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Why do I get files like ._foo in my tarball on OS X?

I create autoconf scripts on a Mac. When tar runs, it puts all of these ._foobar names in the archive:


Now what's going on is the Apple's HFS filesystem is putting the file properties in the ._foobar names so that they can be restored on another Mac system. But I don't want them --- they are just junk for me. Is there any way to suppress them?


Per an answer to another question, you can set the undocumented(?) environment variable COPYFILE_DISABLE to prevent several of the system-supplied programs (including tar) from giving special meaning to ._* archive members. In particular, it will prevent them from:

  • storing extended attribute data (including resource forks) in ._* archive members
    (i.e. do not “pollute” archives created on Mac OS X but meant for use on other systems), and

  • attempting to extract extended attributes or resources from archive members named like ._*
    (i.e. do not misinterpret ._* archive members in archives from other systems).

The value you use for the environment variable is not important (it can even be the empty string). Values like 0, and false will not reenable the feature. The only thing that matters is whether the variable is set (you have to “unset” it to reenable the feature).

You can use this variable on individual commands by taking advantage of the ability of Bourne-style shells (sh, ksh, bash, zsh, etc.) to prefix commands with extra environment variables.

COPYFILE_DISABLE=1 tar cf new.tar …

If you run into the problem more often than not, then you might want to set and export this variable in one of your shell’s initialization files.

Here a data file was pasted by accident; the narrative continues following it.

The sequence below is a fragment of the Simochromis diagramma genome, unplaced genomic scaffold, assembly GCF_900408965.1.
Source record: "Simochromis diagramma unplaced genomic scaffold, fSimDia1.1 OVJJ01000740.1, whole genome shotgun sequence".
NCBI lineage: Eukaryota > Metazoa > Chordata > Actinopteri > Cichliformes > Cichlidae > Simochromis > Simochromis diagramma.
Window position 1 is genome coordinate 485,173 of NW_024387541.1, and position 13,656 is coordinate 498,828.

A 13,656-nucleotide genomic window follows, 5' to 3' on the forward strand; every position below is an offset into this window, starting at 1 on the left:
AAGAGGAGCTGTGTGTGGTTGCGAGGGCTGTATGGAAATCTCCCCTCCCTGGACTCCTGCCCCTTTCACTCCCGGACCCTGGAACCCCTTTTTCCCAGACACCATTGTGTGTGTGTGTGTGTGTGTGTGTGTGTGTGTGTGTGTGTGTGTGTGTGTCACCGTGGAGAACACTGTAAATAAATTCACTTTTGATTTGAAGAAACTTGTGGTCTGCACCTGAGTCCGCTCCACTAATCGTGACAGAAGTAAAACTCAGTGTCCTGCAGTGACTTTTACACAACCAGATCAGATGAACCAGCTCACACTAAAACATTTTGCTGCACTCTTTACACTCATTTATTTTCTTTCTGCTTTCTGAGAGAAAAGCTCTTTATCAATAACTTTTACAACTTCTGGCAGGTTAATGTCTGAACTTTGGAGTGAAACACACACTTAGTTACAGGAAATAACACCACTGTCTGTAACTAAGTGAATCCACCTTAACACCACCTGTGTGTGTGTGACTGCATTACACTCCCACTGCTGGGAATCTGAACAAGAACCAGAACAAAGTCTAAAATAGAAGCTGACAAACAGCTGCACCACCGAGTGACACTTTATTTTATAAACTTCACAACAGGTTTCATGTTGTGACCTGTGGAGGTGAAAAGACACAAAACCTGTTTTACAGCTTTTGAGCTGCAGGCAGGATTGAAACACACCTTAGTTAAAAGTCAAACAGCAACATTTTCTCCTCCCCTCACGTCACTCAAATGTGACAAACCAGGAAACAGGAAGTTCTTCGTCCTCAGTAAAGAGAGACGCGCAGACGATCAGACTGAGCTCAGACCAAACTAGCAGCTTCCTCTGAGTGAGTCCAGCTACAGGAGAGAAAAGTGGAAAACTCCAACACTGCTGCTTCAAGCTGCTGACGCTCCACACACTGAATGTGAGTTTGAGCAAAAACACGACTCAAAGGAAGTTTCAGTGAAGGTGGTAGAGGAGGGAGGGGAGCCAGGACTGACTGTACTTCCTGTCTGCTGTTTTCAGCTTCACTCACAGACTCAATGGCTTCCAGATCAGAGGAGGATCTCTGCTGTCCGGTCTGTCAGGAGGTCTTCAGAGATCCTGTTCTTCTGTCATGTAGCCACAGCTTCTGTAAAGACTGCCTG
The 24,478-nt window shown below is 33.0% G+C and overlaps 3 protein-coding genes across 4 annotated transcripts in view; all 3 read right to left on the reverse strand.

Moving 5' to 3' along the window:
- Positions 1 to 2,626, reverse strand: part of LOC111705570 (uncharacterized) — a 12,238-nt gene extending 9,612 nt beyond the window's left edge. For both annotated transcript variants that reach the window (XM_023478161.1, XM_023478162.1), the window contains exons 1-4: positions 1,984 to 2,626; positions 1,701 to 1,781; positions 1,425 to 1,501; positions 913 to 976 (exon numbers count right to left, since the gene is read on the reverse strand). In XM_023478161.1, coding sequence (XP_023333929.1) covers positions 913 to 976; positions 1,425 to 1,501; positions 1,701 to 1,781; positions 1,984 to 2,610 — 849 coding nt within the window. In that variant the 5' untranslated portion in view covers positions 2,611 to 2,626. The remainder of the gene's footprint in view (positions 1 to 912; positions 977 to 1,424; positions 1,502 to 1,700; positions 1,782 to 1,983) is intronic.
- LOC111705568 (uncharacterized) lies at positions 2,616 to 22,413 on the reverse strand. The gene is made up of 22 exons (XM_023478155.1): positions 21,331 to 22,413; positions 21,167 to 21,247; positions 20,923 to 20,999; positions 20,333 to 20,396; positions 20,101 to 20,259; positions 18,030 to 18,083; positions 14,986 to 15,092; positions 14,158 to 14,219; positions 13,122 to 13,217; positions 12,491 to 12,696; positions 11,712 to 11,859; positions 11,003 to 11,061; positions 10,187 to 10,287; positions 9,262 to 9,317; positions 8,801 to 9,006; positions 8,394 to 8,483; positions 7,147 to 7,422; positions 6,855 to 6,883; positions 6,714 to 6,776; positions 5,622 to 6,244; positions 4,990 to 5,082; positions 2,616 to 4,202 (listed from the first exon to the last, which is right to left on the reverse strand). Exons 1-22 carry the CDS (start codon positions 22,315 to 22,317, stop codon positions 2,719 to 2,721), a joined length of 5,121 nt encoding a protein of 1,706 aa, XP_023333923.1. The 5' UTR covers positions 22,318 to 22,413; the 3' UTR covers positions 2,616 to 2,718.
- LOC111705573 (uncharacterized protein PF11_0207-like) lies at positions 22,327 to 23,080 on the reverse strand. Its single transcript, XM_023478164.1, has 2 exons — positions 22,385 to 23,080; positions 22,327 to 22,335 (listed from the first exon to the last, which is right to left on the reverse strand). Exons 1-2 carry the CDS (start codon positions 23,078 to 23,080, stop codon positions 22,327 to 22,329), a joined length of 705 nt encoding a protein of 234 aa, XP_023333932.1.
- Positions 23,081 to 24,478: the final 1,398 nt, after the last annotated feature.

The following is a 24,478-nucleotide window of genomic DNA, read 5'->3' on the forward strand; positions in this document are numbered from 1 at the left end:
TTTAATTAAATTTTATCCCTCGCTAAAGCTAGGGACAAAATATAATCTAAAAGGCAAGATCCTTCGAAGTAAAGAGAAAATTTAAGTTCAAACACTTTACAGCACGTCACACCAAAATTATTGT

# turn off special handling of ._* files in tar, etc.

When you need to, you can then unset the variable for individual commands.

(unset COPYFILE_DISABLE; tar cf somefile.tar …)

On this Mac OS X 10.6 system, the following commands all seem to know about COPYFILE_DISABLE:

  • /usr/bin/tar (a symbolic link to bsdtar)
  • /usr/bin/bsdtar
  • /usr/bin/gnutar
  • /bin/pax

COPYFILE_DISABLE originated in Mac OS X 10.5. If you need to support 10.4, it has COPY_EXTENDED_ATTRIBUTES_DISABLE that works in the same way.

  • 1
    WOW. Just what I was looking for. Thanks. My autoconf files will be much, much cleaner.
    – vy32
    Mar 21 '11 at 16:15
  • thank you so much
    – Raymond
    Mar 8 '20 at 18:30

Not an expert, but a little googling found this: http://www.ofzenandcomputing.com/zanswers/3422

and this: http://hintsforums.macworld.com/archive/index.php/t-28703.html

The second command looks like it could be incorporated into a script... you may not be able to prevent the creation of resource fork files but you can automatically delete them afterwards.

edit: I should have mentioned this may have bad results, use at your own risk.

  • 1
    The script removes resource forks from files on the local disk. They usually serve a purpose (such as changing a certain file's associated application), so this should come with a big warning.
    – Daniel Beck
    Mar 19 '11 at 19:59
  • The script doesn't help me. It removes the files from the disk, not from the tar archive. Turns out that I don't have the resource files on my disk. But they're being put in the archive. And unlike zip files, you can't just remove files from a tar archive.
    – vy32
    Mar 20 '11 at 2:42
  • (bah, timeouts) Actually, you can if using pretty much any tar but the BSD libarchive-based one (this includes Mac OS X), but may well not be reliable; installing GNU tar is often a good idea. (It is, however, painful. I think you need to list all of them and then pass those names on the command line.) Also, the resource forks technically are on disk, but on HFS+ they are stored in extended attributes; the ._ files are OS X's way of storing resource forks in places that don't support extended attributes.
    – geekosaur
    Mar 20 '11 at 16:58

You can try compiling your own tar, or installing it from Macports or Fink if available (Homebrew doesn't have it). With some "luck" it should be ignorant of OS X metadata and skip creating those files.

  • I'd appreciate an explanation for the downvote. Thank you.
    – Daniel Beck
    Mar 21 '11 at 16:19

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